LONDON – Engineers with experience in the consumer electronics and semiconductor sectors and who are prepared to continue their careers in Singapore could benefit from the first ever online recruitment event being organized by Contact Singapore.
The event takes place online between August 20 to August 22 and registered attendees will be able to chat with managers and recruitment representatives from companies in Singapore including: Broadcom, Infineon Technologies, Intel, Lantiq and Micron Technology.
Contact Singapore, an alliance between the Singapore Economic Development Board and city state's Ministry of Manpower, is an agency set up to try and draw overseas Singaporeans back and to encourage talented professionals to come and work there.
"Electronics is the bedrock of Singapore's manufacturing activities, contributing 30 percent to the nation’s manufacturing output," the organizers said. "We are looking out for top engineering talent to advance technology and innovation in Singapore," it added.
Thanks to all for comments but particularly to Singaporeans such as Merlionct and Caesar148, who help drive an informed debate.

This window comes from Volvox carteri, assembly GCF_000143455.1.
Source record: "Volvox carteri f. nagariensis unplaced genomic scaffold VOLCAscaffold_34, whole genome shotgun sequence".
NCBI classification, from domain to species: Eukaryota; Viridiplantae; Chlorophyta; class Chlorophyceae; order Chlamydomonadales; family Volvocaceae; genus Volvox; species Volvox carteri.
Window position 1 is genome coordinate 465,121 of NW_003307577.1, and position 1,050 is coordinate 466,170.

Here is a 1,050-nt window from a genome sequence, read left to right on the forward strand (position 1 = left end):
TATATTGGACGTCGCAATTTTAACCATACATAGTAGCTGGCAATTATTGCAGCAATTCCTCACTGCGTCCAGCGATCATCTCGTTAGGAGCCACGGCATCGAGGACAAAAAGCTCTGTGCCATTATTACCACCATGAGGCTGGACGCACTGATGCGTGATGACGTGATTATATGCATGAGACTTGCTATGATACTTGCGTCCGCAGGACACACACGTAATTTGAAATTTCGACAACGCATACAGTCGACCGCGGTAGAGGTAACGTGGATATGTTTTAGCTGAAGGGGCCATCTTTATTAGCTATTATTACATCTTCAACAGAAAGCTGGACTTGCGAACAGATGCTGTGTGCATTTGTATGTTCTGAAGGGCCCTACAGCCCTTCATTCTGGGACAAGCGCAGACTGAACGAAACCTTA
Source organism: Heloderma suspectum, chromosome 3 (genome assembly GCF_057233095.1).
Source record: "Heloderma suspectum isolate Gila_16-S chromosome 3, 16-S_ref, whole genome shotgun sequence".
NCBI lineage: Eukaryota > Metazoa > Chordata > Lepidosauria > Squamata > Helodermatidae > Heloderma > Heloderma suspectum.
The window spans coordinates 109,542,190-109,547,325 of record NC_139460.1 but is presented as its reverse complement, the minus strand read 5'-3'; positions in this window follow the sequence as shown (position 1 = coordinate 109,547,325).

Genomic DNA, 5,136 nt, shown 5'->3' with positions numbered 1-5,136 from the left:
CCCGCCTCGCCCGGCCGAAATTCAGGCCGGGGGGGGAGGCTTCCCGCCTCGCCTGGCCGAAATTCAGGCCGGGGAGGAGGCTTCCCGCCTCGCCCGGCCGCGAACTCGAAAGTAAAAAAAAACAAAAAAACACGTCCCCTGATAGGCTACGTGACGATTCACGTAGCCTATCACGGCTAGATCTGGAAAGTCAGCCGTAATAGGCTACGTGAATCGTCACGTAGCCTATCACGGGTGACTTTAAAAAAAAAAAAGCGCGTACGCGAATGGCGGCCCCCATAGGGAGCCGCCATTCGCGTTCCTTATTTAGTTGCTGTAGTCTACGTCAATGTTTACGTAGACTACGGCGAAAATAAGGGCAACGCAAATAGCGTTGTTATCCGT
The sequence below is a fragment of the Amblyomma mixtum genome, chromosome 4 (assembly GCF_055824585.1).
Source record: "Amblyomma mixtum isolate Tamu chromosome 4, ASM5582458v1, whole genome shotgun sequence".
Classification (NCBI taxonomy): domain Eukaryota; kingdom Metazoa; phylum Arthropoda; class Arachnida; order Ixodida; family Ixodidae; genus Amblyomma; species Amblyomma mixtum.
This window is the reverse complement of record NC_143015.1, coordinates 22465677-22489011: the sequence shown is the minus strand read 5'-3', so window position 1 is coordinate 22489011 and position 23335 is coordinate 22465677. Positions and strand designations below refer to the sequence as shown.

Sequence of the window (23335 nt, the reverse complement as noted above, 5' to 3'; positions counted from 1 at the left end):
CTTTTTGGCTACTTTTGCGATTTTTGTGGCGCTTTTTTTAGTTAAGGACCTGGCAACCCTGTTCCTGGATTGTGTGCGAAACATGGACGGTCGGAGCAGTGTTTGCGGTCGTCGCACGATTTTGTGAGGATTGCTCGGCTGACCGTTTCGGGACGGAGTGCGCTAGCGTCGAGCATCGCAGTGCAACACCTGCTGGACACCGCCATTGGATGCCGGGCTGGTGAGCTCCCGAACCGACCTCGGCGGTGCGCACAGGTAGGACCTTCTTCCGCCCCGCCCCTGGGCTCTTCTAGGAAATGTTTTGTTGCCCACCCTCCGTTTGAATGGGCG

A lot of us are comparing job here with job elsewhere with job in Singapore.
BUT for some people the choice is no job here/there versus job in Singapore.
OR job out of electronics here/there with job in electronics in Singapore.
At least firms are showing signs of hiring in Singapore.
US have very very low taxes as compared to Europe or Canada.US have 17% tax rate GST is around 8% depending upon state to state.You may get an avergae USD$10,000 per month after taxes if u are a good engineer.
I'm an electrical engineering Singaporean who left Singapore to work overseas a couple of years ago. My experience is in consumer electronics circuit design. The reason I left is because employers don't value workers over 40 years of age. The retirement age in Singapore is 55. You are considered over the hill, worn out, when you are past 50. I'm 54. I see myself as having many years more of effective working life as an engineer but the employers in Singapore think otherwise.
David Patterson, known for his pioneering research that led to RAID, clusters and more, is part of a team at UC Berkeley that recently made its RISC-V processor architecture an open source hardware offering. We talk with Patterson and one of his colleagues behind the effort about the opportunities they see, what new kinds of designs they hope to enable and what it means for today’s commercial processor giants such as Intel, ARM and Imagination Technologies.